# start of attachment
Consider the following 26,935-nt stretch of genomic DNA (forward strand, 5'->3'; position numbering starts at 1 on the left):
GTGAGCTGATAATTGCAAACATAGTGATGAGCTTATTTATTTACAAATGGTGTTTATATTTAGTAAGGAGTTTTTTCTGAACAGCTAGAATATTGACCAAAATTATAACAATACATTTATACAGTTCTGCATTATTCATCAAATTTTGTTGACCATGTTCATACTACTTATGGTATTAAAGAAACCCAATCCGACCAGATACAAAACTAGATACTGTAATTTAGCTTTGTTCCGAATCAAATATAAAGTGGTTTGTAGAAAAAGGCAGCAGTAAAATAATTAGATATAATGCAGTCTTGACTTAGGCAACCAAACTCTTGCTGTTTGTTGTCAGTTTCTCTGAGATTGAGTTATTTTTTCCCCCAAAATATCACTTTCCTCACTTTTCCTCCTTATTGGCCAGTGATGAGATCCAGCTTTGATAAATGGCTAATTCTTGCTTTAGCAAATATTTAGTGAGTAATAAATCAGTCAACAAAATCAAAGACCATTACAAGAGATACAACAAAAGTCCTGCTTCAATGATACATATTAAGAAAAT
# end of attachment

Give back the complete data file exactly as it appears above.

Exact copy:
Consider the following 26,935-nt stretch of genomic DNA (forward strand, 5'->3'; position numbering starts at 1 on the left):
GTGAGCTGATAATTGCAAACATAGTGATGAGCTTATTTATTTACAAATGGTGTTTATATTTAGTAAGGAGTTTTTTCTGAACAGCTAGAATATTGACCAAAATTATAACAATACATTTATACAGTTCTGCATTATTCATCAAATTTTGTTGACCATGTTCATACTACTTATGGTATTAAAGAAACCCAATCCGACCAGATACAAAACTAGATACTGTAATTTAGCTTTGTTCCGAATCAAATATAAAGTGGTTTGTAGAAAAAGGCAGCAGTAAAATAATTAGATATAATGCAGTCTTGACTTAGGCAACCAAACTCTTGCTGTTTGTTGTCAGTTTCTCTGAGATTGAGTTATTTTTTCCCCCAAAATATCACTTTCCTCACTTTTCCTCCTTATTGGCCAGTGATGAGATCCAGCTTTGATAAATGGCTAATTCTTGCTTTAGCAAATATTTAGTGAGTAATAAATCAGTCAACAAAATCAAAGACCATTACAAGAGATACAACAAAAGTCCTGCTTCAATGATACATATTAAGAAAAT